Jets

Lichtenstein: The Jets’ Crash Opens The Door To The Process Of Rebuilding

Woody Johnson (Photo by Jim McIsaac/Getty Images)

Woody Johnson (Photo by Jim McIsaac/Getty Images)

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By Steve Lichtenstein
» More Columns

As a fellow Jets fan, I understand your temptation to run away and hide from public view, lest others bring up Monday night’s incomprehensible 14-10 defeat at Tennessee.

But if you look at the big picture, that loss — which mercifully eliminated the Jets from the AFC playoff race — was a good thing for the franchise. And the comic ineptitude made it even better.

Let’s say, instead of botching that first snap following Titans punter Brett Kern’s early Christmas gift that set the Jets up a mere 25 yards from the go-ahead score with 47 seconds left, Jets quarterback Mark Sanchez somehow got the Jets into the end zone.

At 7-7, the Jets would have been mathematically alive, with winnable games coming up against San Diego and Buffalo.  Sure, they would have needed help from certain AFC North members, but crazier things have happened in the final weeks.

However, a playoff berth — or even just missing out with a 9-7 record — would have sent the wrong signal to owner Woody Johnson.

“Maybe GM Mike Tannenbaum and coach Rex Ryan were right,” Johnson might have thought. “With a few tweaks and better health, we’ll have the Jets back on the road to a championship next season.”

That would be catastrophic.

Monday night’s game was a microcosm for everything that is wrong with Gang Green. Specifically, it started with the flawed concept that you can win big in today’s NFL without major contributions from a passing game.

ESPN announcer Jon Gruden is known to ramble during his Monday Night Football gigs, but it was a short blurb at the end of the telecast that should be transcribed and pasted on Johnson’s desk.

“This is not a playoff offense,” Gruden said.

On almost all of the contending teams, the best player is the quarterback. (Houston and San Francisco are the lone exceptions, but both teams do not fear having to rely on their quarterbacks to make winning plays like the Jets do.)  There may be a few who still have not given up on Sanchez based on his AFC Championship runs in his first two seasons, but I don’t see how he can be a part of the Jets’ long-term plans.

In this do-or-die game, Sanchez killed the Jets with four interceptions in addition to the fumble on the low snap from center Nick Mangold. There’s nothing in Sanchez’s game to like other than toughness — his arm strength, accuracy, field vision and decision-making range from average to abysmal. In a league where a 60 percent completion rate is the norm, Sanchez has failed to even reach 50 percent in half of his games.

To be clear, this doesn’t excuse the Jets from surrounding Sanchez with subpar talent. There’s no speed at any skill position.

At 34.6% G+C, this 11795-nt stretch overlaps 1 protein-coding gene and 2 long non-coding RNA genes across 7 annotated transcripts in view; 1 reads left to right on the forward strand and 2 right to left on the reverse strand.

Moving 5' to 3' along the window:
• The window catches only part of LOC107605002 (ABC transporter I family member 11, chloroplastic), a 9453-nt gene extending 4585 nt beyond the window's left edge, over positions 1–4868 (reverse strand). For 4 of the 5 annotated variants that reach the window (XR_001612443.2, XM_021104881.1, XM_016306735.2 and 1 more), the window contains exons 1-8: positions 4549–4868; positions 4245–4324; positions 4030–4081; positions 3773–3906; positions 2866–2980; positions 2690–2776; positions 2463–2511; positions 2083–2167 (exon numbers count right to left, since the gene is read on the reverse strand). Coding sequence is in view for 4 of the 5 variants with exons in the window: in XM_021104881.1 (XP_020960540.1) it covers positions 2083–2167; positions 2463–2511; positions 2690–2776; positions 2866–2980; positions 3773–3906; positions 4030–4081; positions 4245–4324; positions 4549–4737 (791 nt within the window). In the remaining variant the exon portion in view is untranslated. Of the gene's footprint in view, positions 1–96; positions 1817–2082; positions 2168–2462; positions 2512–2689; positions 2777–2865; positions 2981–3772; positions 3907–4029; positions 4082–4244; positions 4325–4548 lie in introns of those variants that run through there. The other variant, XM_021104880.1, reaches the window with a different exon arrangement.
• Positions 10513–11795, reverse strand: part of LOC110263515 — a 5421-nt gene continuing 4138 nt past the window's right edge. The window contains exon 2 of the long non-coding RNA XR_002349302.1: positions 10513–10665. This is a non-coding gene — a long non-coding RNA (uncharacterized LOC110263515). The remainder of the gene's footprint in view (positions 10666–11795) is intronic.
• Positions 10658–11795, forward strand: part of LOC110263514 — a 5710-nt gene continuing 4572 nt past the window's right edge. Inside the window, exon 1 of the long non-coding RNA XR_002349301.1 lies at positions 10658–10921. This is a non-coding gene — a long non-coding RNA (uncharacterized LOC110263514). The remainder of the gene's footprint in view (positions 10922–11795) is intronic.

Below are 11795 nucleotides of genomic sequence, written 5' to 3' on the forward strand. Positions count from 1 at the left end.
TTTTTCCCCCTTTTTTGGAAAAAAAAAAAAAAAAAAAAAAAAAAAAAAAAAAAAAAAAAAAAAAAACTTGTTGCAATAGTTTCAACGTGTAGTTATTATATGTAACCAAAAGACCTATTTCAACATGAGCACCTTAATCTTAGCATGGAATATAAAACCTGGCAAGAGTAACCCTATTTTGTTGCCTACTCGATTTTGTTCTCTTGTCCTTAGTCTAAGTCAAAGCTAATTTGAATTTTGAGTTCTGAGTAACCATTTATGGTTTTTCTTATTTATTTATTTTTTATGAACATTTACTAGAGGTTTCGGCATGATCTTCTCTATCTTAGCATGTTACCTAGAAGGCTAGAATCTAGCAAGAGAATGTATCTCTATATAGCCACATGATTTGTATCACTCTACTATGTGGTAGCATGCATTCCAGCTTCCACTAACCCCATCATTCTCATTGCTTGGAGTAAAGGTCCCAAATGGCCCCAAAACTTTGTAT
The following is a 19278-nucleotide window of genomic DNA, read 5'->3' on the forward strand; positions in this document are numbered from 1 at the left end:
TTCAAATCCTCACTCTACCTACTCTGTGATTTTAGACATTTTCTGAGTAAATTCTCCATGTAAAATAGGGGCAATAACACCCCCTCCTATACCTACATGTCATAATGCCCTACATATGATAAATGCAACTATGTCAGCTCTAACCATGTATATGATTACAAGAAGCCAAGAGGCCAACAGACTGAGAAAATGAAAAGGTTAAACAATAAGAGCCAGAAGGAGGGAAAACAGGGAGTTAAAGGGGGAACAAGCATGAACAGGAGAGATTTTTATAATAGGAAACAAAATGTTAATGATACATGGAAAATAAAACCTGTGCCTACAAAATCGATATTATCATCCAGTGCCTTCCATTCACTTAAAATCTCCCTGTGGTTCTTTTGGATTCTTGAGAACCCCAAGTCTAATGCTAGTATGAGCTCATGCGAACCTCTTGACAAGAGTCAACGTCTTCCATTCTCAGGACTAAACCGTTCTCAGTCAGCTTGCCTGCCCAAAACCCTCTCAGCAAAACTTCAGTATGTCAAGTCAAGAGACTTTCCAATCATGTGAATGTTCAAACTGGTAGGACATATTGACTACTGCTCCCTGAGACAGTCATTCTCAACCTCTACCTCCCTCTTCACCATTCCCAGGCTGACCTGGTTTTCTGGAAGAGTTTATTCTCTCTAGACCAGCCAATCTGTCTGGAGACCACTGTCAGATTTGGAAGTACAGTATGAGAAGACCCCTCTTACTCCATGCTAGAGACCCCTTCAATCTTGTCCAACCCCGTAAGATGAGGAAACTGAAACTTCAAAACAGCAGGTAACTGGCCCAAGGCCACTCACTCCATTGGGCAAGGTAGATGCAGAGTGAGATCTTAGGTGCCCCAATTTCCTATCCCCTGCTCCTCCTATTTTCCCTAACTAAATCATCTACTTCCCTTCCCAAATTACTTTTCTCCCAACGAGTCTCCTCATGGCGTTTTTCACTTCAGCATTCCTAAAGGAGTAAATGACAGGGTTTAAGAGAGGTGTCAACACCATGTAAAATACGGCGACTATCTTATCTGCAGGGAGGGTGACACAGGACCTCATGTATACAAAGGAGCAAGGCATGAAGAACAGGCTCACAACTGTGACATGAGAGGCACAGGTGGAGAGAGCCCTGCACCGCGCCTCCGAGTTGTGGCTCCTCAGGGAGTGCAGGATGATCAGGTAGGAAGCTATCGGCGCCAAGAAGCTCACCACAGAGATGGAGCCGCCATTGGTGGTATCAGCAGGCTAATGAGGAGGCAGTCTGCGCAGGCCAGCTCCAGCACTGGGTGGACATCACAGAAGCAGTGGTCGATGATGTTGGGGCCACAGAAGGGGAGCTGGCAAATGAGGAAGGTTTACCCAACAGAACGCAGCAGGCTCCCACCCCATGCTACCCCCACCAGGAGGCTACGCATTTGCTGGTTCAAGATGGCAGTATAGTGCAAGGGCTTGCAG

And then there is Tim Tebow.

Tannenbaum’s Tebow experiment turned into one of the most colossal failures in Jets history. OK, at least since Leon Hess brought in Rich Kotite. Tebow was intended to be insurance; a nudge to Sanchez that there’s now a backup in town in case he didn’t improve. Instead, the Jets had Tebow bulk up and play all over the field. The Wildcat package didn’t fool anyone for more than a couple of plays.

The whole mess had Sanchez’s head on a swivel as he had to wonder whether he was going to be pulled after every play, even if he started to heat up.  How many times did the Jets have to waste a timeout or take a delay-of-game penalty because they were late getting the proper personnel on the field?

Which brings me to Ryan, who bears as much responsibility as Tannenbaum.  Yes, Ryan can coach defense — especially when facing lousy or inexperienced quarterbacks. But look at how many offensive players on the Jets have regressed under Ryan and his staff.

Outside of wide receiver Jeremy Kerley, who have they developed?

None of the other young receivers, including second-round draft pick Stephen Hill, have stepped up for the injured Santonio Holmes. A once-proud offensive line has placed the Jets in the bottom third in the NFL in both sacks allowed and yards per rush. Shonn Greene looks less like a featured running back every game.

This is a team that needs to be blown up. Now that Tannenbaum and Ryan can’t point to a playoff berth, it should make it easier for Johnson see the light.

There’s much to be done this offseason. Tannenbaum and Ryan need to be excised as soon as possible. The new GM must convince Johnson that the team needs to get younger and faster. And then he must hire a coach who has some semblance of modern-day NFL offenses.

The ludicrous decision to extend Sanchez prior to this season makes him virtually impossible to cut given the nearly $9 million salary cap hit it would cause. They’re stuck with him for another year. Johnson should force Ryan to let Greg McElroy play this season out to at least eliminate him from consideration. Then, the Jets have to look hard at the quarterbacks in the draft.

Thanks to the Tebow trade, the Jets lost their fourth- and sixth-round selections, and their six wins have them currently slotted outside of the top 10.

And that’s another reason why Mondays night’s loss looks better under a microscope on Tuesday than it did on TV.

For a FAN’s perspective of the Nets, Jets and the NHL, follow Steve on Twitter @SteveLichtenst1.

Are you in favor of the Jets completely rebuilding, or are they just a few tweaks away from becoming a true contender again? Sound off with your thoughts and comments below…